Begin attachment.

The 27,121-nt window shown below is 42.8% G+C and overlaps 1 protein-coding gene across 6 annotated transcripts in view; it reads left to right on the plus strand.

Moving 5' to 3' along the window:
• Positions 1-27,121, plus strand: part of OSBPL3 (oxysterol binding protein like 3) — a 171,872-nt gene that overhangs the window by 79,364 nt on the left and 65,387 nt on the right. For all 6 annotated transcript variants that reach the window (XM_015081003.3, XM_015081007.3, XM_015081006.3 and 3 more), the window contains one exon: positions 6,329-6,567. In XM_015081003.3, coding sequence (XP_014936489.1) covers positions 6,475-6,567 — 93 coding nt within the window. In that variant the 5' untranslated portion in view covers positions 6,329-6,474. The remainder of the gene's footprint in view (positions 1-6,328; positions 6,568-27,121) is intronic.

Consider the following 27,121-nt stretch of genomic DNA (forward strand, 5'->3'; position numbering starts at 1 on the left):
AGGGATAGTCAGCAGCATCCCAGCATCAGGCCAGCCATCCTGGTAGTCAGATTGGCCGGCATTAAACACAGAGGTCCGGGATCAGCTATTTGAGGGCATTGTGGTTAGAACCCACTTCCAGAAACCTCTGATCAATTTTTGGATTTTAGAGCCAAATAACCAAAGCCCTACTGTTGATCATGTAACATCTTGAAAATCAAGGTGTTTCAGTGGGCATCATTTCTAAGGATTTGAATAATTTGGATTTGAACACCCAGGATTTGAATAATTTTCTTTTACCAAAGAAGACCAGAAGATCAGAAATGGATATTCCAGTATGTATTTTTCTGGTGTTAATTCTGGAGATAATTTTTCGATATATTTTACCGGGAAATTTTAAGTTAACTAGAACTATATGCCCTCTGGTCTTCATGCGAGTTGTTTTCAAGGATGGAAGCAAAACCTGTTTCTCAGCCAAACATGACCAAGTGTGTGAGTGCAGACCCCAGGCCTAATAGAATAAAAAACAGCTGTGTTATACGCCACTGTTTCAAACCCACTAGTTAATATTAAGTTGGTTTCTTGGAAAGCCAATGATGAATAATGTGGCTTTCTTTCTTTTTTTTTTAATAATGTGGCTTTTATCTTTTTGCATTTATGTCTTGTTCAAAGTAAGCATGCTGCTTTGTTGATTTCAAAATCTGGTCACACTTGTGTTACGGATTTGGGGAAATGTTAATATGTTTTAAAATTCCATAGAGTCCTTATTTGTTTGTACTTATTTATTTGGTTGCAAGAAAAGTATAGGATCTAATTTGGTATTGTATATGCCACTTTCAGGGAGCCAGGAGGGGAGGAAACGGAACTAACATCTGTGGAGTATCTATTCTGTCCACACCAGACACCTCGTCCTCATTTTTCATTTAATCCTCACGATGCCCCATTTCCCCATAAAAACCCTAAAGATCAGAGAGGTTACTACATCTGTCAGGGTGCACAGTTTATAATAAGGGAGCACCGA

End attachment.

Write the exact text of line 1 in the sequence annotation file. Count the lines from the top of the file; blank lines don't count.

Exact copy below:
The 27,121-nt window shown below is 42.8% G+C and overlaps 1 protein-coding gene across 6 annotated transcripts in view; it reads left to right on the plus strand.